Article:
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Issue #1668      December 10, 2014

Editorial

Fight for your ABC in 2015

The ABC provides a wider range of services and operates across a broader geographic base than any commercial broadcaster in Australia, with regional coverage and local stations across the country. It plays a critical role during times of emergency, such as bushfires. The free-to-air ABC and SBS have suffered years of funding cuts but nothing like the sledgehammer they are being hit with by the Abbott government.

The two broadcasters were subjected to “efficiency savings” in the May budget of around $47 billion, in line with cuts to other areas of the public sector. The ABC, in May, also lost $220 million of income over the next four years with the cancellation of its contract for the Australia Network, the international news service that Murdoch so badly wanted. Then, on November 26, the Abbott government announced further cuts of $254 million over the next four financial years beginning in July 2015. The government tried to sell these whopping cuts as the “efficiency savings” the rest of the public sector was experiencing.

ABC Managing Director Mark Scott responded by applying the main cuts to programs covering news, current affairs, investigative journalism, science, religion, women’s sport and the arts. At the same time the majority of the 400 staff being sacked are the more senior and experienced employees, including 100 journalists, producers and others more likely to be on higher incomes.

The cuts go far deeper than the amount announced to cover the costs of sacking long-term employees and to meet the additional funding being allocated to online and mobile phone services. According to the ABC 2013-14 Annual Report, 84 percent of people believe the ABC plays a valuable role. No wonder there is a public uproar over the cuts!

One of Scott’s priorities is the development of online and digital media. Fortunately for the ABC, Labor had expanded the ABC’s charter to cover these areas. According to the 2013-14 Annual Report, the average number of users who visited ABC online per week was six million. The Bananas in Pyjamas page has almost three million “likes”. The same Annual Report states, “In 2013–14, ABC4Kids’ [TV channel] average weekly reach among children aged 0-4 was 330,000 (or 73.8% of children aged 0-4) …”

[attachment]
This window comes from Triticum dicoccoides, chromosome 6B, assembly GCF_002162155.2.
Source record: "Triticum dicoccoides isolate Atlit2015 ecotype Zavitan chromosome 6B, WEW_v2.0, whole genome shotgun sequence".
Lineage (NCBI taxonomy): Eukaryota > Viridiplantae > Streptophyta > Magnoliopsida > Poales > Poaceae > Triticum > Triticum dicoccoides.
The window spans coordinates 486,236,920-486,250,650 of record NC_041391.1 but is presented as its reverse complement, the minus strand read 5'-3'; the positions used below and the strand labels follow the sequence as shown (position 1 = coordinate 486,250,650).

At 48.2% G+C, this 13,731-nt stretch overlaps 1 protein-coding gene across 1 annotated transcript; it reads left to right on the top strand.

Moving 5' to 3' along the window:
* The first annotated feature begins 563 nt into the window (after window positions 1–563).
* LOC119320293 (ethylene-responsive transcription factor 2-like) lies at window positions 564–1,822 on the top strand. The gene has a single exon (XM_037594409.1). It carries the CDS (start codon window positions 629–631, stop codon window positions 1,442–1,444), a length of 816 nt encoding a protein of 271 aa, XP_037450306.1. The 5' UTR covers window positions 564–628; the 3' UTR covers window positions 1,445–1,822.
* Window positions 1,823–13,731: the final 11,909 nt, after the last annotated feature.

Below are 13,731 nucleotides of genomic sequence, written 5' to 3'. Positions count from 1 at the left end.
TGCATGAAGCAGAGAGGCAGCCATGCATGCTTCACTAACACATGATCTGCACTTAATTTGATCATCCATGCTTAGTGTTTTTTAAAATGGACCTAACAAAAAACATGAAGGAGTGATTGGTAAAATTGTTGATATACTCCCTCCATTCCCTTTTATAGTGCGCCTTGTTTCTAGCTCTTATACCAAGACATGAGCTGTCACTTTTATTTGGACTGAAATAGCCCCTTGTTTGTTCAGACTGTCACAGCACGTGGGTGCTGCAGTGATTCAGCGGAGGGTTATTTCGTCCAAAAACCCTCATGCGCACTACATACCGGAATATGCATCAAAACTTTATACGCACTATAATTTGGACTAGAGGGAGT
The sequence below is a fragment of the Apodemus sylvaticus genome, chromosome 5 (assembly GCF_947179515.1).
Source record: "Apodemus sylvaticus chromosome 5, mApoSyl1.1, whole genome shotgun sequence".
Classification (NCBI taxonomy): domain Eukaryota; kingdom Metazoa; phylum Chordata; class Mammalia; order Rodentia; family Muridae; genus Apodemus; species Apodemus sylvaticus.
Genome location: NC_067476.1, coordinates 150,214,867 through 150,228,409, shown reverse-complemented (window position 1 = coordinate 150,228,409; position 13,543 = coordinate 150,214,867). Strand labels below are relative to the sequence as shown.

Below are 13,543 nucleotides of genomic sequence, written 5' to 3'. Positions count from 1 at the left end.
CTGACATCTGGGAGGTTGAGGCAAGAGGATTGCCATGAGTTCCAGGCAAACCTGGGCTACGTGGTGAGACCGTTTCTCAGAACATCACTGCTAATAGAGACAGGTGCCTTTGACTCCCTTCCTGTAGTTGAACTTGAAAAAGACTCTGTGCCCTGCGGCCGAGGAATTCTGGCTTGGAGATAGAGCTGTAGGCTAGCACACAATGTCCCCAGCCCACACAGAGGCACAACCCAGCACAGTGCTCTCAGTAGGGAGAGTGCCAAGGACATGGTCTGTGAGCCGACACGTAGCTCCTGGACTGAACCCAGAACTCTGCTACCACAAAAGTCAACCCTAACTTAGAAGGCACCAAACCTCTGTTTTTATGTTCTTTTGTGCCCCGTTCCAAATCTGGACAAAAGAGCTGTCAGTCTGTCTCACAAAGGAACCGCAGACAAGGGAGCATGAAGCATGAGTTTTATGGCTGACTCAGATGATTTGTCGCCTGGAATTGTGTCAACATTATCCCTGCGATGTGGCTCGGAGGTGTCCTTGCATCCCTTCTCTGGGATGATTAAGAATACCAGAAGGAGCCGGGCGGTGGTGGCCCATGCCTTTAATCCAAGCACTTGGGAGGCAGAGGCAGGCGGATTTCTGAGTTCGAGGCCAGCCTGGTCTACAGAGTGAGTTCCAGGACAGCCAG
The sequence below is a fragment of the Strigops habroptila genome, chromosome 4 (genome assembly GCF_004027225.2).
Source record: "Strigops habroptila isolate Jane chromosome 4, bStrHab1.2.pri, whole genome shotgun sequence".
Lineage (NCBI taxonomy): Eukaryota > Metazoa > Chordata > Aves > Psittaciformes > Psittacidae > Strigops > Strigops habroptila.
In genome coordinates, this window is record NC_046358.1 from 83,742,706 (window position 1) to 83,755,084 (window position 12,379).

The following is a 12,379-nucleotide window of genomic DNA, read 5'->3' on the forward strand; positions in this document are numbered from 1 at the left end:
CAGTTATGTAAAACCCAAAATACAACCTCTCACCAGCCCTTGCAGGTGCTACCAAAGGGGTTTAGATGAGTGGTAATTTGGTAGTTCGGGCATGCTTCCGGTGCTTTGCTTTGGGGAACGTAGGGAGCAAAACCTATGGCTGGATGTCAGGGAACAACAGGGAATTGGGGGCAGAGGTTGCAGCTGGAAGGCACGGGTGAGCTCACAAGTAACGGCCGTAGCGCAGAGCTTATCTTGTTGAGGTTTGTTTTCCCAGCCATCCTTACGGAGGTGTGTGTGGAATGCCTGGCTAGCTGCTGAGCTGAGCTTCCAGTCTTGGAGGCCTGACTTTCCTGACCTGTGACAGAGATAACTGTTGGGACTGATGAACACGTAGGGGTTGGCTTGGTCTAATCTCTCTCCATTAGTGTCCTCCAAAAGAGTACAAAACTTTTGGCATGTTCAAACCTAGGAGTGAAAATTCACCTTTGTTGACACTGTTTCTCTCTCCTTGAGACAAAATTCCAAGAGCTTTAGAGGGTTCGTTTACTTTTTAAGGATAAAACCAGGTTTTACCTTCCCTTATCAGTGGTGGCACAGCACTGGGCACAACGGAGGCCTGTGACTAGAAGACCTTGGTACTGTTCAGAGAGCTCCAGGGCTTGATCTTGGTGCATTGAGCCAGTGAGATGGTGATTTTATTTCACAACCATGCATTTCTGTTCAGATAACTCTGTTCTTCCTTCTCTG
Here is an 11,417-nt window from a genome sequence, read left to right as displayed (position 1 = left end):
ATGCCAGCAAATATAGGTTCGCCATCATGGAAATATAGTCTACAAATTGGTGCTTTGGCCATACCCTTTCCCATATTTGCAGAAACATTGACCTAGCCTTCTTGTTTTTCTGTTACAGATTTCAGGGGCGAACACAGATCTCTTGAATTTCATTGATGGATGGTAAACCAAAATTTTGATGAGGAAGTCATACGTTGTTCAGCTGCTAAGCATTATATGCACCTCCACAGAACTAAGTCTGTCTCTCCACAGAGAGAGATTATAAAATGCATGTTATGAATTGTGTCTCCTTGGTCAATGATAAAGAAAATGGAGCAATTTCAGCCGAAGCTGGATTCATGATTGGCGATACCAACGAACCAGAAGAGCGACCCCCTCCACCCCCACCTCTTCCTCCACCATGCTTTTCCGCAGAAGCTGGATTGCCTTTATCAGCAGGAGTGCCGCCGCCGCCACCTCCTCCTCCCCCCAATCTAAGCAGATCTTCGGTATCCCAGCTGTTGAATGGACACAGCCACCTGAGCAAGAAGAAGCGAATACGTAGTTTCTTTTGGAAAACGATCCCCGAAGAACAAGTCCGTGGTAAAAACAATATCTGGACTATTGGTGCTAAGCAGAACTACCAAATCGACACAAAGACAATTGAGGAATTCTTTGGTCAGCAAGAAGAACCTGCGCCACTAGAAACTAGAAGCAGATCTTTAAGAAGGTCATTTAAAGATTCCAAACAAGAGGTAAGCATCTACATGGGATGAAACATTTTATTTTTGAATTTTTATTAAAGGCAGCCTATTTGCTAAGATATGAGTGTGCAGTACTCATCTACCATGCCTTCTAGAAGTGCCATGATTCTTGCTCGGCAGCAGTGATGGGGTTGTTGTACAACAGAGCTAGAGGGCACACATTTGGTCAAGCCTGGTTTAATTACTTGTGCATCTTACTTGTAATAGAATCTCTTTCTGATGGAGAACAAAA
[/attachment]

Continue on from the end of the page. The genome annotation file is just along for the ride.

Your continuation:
The children’s programs are sound and appropriate, and there is NO advertising. No one can deny the popularity or success of the ABC or its online and digital services. Therein lies the “problem”. The ABC is “too successful”!

This is all the while the commercial channels are desperate to find a way to extract money out of online users. The last thing Murdoch, with his vast newspaper empire and interest in Foxtel, wants is an ABC that is outdoing his digital and online outlets and not charging a cent. At the same time the government owes Murdoch big time for its election. Media deregulation, the Australia Network contract and removing the ABC as a competitor are some of the items high on his agenda.

The offensive against the ABC is not just about returning favours or commercial considerations. There is a strong political and ideological component. The fact it is public, not private for-profit, makes it a target. Murdoch has for years attacked the ABC for its “left bias”; this is coming from one of the most reactionary media magnates who has no space for socially enlightened conservatives, let alone the left.

The government expected the ABC to apply the cuts to its digital and online services, which ultimately would be suicidal. Scott, former Editorial Director at Fairfax and a Howard government appointee, instead hit radio and TV programs and regional services hard. But Turnbull won’t stop there. The ultimate goal is either destruction or the sale of the ABC to the likes of Murdoch to remove what is to them a “competitor”. But, in reality, none of them can compete in quality with the ABC. The battle for the ABC is one of the big struggles ahead in 2015, along with education, Medicare, trade union and democratic rights and against war.

Next article – Victorian election – More nails in Abbott govt’ coffin

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